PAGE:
Heidenreich Backs Ro-Ro Alliance
Comparison of CO2 Emissions between Coastal RoRo Transport and Truck Transport
DET NORSKE VERITAS - June 15, 2010

Editorial: Ships instead of trucks

The Providence Journal
01:00 AM EDT on Thursday, May 1, 2008

The clogging of roadways is a feature of life in the Northeast, adding to the cost of goods, wasting time and fuel, and spewing pollution. Route 95 between Washington and Boston, "the Main Street of the East Coast," is the prime example.

Long an inconvenience, heavy traffic on Route 95 is now creating enormous problems. In December a massive accident, in East Lyme, Conn., involving a diesel tanker truck, a tractor-trailer and four autos, killed three and spilled 9,000 gallons of diesel fuel. It blocked traffic on Route 95 for 20 hours.

Much of the congestion and hazard can be traced to the freight-hauling 18-wheelers coming out of the Port of New York and New Jersey, the most important terminus for containerized cargoes in the Northeast. Trucks loaded with containerized cargoes pour onto Route 95 whenever a ship from China or Rotterdam or Singapore unloads its cargo in or around Gotham, leading to what insiders call the "Hudson bottleneck."
In addition to the traffic, transporting cargoes over the road is monumentally inefficient and polluting, and imposes heavy wear and tear on the roadways. Transporting cargo by train would be better, but the Northeast Corridor, which parallels Route 95, is devoted largely to Amtrak, which serves the noble purpose of getting people and cars off Route 95. (The East Coast urgently needs more rail lines.)

The rail and road infrastructure outside of New York City is nearing capacity, and there is no ready prospect of improvement — or even a particularly good idea of how to go about it. A plan to double-deck Route 95 along much of its length through Connecticut was hooted down by affluent residents of Fairfield County. As the deterioration of the Route 95 bridge over the Blackstone River in Pawtucket shows, there is evidence of the infrastructure's alarming decay. The result is economic stagnation.

There is an alternative, however, that would get hundreds of trucks off the highway every day. The very underused ports of southeastern New England — Providence, Quonset, Fall River and New Bedford — are promising transshipment points for cargoes from New York to points elsewhere in New England. Tugs and barges, or better, a fleet of small, fast container ships, would unload overseas containers from sea-going container ships in New York, and bring them east through Long Island and Block Island sounds to ports in Narragansett Bay or Buzzards Bay, where they would be loaded onto trucks and trains. A barge can carry 150 containers, an 18-wheeler just one. They would also pick up cargoes bound overseas for transshipment to New York.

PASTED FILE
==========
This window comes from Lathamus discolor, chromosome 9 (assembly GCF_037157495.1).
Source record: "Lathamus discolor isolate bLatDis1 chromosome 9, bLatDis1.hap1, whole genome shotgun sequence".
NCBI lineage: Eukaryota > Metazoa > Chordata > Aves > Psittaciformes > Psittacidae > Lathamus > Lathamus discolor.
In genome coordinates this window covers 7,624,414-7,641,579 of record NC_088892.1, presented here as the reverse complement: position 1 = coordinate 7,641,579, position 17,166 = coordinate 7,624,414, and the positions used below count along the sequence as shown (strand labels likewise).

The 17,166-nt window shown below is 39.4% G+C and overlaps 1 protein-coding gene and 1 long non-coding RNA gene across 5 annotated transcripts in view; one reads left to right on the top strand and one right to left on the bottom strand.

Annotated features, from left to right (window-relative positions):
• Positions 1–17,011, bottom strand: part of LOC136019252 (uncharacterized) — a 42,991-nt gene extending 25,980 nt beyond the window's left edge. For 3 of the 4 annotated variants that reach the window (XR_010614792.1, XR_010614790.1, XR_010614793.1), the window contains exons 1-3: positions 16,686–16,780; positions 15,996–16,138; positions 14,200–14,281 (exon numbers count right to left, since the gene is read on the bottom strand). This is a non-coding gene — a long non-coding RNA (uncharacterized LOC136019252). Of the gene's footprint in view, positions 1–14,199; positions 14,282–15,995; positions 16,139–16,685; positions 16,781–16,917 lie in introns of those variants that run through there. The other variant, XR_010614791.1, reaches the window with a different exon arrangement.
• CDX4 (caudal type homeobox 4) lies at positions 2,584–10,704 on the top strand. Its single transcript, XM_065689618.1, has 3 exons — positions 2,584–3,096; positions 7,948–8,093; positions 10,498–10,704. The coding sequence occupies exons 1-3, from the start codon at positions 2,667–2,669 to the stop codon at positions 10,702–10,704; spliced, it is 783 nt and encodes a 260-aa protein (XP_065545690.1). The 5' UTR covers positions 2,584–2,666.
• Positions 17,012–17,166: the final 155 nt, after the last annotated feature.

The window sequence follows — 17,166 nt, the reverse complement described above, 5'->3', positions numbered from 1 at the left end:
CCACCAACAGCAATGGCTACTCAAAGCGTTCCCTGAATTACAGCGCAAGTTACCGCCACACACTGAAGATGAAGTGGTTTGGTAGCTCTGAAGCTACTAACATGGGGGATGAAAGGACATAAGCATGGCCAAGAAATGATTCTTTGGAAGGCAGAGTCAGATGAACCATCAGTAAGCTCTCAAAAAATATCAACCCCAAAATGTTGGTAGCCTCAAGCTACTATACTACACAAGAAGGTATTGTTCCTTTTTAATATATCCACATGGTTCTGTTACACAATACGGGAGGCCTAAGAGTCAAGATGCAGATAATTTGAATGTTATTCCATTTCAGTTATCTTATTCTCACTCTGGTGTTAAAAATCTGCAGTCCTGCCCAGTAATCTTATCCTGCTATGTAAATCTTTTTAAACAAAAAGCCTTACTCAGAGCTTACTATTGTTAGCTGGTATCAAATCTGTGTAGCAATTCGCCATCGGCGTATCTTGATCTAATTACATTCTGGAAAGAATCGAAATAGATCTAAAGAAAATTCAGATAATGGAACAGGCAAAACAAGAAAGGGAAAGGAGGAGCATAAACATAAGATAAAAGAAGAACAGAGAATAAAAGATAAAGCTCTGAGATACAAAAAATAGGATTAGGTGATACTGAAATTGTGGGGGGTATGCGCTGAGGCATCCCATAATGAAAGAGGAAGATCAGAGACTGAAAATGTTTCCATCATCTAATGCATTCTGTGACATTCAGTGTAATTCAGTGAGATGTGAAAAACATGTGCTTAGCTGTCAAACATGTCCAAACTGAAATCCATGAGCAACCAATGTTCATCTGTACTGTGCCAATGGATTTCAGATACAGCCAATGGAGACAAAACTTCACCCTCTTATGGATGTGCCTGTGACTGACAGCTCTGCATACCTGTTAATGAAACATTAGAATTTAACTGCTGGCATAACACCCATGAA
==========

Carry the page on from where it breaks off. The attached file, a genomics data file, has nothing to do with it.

Recently a group organized by the Washington-based Short Sea Cooperative Program, representing shipping interests in the region, toured the Port of Providence and liked what it saw. Providence is drawing the most attention because it is a transportation hub with an extensive highway and rail infrastructure for dispersing cargoes throughout New England; Quonset is a close second.

In Providence, the shore-side infrastructure that the plan requires is largely in place. The port, with its piers, mile-long bulkhead and recently redredged channel, now chiefly used — underused, more accurately — for such bulk cargoes as scrap metal, pulpwood and road salt, has plenty of space for loading trucks and trains. Because containers would be rolled off barges or specially designed ships, there would be no need for the looming overhead cranes (which we rather like, actually) that are a feature of most container ports.

The main infrastructure that would need to be developed is the fleet of fast, maneuverable and fuel-efficient ships to carry the containers from New York. That could have the added benefit of helping revitalize our region's once vibrant shipbuilding business.

Short-sea shipping, which has an extensive track record in Europe, is a relatively new concept in America, but has great promise to make commerce in the region safer, more energy-and-time-efficient and less environmentally damaging.